Gloria Alden's latest publication is nonfiction. Boys Will Be Boys: The Joys and Terrors of Raising Boys. Edited by Cher'ley Grogg was recently released and available on Amazon. Gloria wrote three essays and two poems in her chapter included in the book.
Congratulations to four of WWK’s bloggers whose books were released in the last two months. Look for Jim Jackson’s second Seamus McCree novel, Cabin Fever; Linda Rodriguez's new Skeet Bannion mystery, Every Hidden Fear; KM Rockwood's new Jesse Damon novel, Brothers in Crime; and Gloria Alden's third Catherine Jewell Mystery, Ladies of the Garden Club. All of the novels are available at bookstores in print and ebook.
Paula Gail Benson's short story "Confidence in the Family" is featured in the Mystery Times Ten 2013 anthology, which can be bought at Amazon. http://www.amazon.com/Mystery-Times-2013-Linda-Browning/dp/0984203583/ref=tmm_pap_title_0?ie=UTF8&qid=1387240857&sr=8-2
Monday, October 17, 2011
Publishing Before Your Time
If those reasons alone keep an unpublished author’s book from New York fame and fortune, the e-publishing route is the logical means to get it to the marketplace. The problem of course is that unless those entities give a writer a clear-cut reason for rejecting a manuscript, the writer has no way to know. It’s rare when an agent takes the time to give criticism or advice. Their replies are usually the preprinted, form rejection letter (or email).
I’m well aware of the change in the market away from big six publishing and yet, I respect those publishers because of the publication quality. Although I may not like a book, the reason for my distaste isn’t the writing or the lack of editing or artwork, it’s usually just me not relating to the author’s work—and there is no accounting for taste—appropriately so.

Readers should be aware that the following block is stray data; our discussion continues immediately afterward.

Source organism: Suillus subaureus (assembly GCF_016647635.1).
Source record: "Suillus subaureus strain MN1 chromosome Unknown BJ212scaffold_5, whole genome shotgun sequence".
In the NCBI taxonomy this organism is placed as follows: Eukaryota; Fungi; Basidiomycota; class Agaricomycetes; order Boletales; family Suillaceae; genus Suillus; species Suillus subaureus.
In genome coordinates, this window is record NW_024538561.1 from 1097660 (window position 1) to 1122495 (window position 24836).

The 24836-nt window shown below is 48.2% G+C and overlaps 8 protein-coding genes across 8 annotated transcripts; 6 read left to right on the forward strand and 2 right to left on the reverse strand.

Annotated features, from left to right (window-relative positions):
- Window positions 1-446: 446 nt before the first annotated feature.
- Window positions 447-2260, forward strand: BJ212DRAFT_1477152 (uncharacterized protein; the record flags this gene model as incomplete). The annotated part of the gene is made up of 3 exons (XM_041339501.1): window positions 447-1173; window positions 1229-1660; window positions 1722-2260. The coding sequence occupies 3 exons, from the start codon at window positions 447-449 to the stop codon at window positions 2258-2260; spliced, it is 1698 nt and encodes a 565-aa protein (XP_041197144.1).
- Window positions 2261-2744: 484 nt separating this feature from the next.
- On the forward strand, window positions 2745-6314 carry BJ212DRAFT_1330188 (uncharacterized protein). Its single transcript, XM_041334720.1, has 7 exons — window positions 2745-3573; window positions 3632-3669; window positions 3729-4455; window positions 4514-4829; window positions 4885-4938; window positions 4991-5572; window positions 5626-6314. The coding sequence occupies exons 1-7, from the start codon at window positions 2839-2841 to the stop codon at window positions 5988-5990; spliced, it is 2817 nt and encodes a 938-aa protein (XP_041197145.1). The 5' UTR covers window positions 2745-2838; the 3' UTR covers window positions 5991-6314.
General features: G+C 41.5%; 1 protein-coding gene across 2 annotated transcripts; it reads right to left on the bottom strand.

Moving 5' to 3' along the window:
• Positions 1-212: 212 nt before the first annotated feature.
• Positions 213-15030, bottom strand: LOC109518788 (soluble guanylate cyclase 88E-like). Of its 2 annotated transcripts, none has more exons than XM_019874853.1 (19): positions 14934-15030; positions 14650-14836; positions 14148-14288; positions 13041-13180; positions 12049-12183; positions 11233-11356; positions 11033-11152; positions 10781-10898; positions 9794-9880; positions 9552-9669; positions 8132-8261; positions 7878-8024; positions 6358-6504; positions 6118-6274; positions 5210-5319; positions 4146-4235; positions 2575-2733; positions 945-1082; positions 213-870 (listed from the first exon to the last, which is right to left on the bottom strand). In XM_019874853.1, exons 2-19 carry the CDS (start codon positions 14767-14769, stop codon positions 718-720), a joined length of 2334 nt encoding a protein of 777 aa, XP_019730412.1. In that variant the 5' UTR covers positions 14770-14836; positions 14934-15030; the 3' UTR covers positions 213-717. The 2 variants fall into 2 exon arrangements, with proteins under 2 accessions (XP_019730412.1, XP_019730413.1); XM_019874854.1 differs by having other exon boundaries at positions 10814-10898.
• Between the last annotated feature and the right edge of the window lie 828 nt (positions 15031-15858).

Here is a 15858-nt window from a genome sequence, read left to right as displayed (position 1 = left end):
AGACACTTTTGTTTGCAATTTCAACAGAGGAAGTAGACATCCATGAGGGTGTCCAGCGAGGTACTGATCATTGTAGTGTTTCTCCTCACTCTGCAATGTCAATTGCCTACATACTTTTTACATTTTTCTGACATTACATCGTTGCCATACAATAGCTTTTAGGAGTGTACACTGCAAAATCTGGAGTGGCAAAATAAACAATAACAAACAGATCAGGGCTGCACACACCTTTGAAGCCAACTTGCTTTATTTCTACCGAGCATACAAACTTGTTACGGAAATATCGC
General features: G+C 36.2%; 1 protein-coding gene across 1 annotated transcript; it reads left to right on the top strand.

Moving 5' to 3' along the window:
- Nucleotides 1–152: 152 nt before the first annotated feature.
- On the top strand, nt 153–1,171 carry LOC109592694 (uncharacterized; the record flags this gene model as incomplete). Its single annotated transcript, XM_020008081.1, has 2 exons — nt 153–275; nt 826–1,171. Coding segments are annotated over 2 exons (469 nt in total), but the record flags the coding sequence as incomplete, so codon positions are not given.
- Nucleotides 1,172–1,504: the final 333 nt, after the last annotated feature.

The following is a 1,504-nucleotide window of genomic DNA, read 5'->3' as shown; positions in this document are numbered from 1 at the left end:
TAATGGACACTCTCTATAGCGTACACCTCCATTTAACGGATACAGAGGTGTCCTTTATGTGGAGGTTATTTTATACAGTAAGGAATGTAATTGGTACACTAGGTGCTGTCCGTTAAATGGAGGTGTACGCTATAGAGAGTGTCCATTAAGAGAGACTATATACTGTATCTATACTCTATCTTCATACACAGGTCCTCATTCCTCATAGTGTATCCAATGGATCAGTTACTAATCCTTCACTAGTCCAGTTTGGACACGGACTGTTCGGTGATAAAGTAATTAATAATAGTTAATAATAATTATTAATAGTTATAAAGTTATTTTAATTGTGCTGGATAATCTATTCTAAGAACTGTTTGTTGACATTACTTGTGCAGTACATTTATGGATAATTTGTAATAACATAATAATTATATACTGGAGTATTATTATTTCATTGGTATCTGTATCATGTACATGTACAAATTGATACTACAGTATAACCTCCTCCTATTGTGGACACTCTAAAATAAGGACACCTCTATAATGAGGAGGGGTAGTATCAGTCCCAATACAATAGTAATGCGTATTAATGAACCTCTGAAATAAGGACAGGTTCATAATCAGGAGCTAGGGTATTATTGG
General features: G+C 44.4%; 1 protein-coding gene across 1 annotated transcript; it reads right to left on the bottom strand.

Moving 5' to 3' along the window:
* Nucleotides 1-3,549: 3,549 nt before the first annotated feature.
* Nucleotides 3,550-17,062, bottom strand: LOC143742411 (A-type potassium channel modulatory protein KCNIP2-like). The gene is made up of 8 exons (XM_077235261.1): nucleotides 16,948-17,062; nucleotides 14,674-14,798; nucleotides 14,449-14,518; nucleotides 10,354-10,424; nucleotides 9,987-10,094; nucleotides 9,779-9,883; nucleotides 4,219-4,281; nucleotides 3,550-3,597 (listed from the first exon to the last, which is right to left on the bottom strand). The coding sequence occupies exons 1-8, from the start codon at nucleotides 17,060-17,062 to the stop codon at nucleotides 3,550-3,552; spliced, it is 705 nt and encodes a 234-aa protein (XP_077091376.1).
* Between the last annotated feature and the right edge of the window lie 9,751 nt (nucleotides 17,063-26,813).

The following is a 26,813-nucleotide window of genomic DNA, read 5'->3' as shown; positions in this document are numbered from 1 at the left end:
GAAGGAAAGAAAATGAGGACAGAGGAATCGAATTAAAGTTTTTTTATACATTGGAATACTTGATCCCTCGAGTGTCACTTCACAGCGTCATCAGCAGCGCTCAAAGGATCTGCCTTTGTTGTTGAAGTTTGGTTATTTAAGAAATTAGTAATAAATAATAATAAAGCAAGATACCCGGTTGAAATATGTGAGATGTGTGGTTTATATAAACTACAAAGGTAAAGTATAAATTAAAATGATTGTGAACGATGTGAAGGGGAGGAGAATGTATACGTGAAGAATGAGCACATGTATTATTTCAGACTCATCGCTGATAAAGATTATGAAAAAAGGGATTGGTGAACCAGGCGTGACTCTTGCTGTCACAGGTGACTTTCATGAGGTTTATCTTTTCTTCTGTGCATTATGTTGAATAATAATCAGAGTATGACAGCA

My reading list is mostly comprised of midlist authors of mystery series. Reading many series, tends to make my reading list short and deep because of limited reading time. However, I recently started varying the novels I read by including bestselling authors and newly published authors by small press or self e-publishing venues—two ends of the publishing spectrum. I’ve read some wonderful books by accomplished writers in both categories, but of the latter group and perhaps because of the contrast between the two ends of the spectrum, the imperfections of newly published authors by small press or self e-publishing venues appear starkly to me.
I tend to be a forgiving reader, but it occurs to me that perhaps these writers have been published before their time. It’s hard for writers to admit that they have been rejected by agents due to their lack of mastering craft. I found the following faults in the latter groups’ writing.
• Breaks in POV and head hopping
• Omniscient voice creeping into narrative
• Overly verbose language (especially in genre novels)
• Inappropriate tense switching
• Use of impressive grad school words
• Lack of voice and characterization
• Unprofessional editing
Yes, the reasons are typical, and I’m sympathetic to these writers because I feel that although I’m a good conceptualist, I am still improving my craft, but unsympathetically, I won’t don blinders and negate reality. If I am rejected by the big six, I will seek critical and professional criticism of my work to find the reason for my rejection. If the reason is my writing, I’ll work on craft rather than lose readers because I’ve published before my time.
How have you determined to self e-publish your work?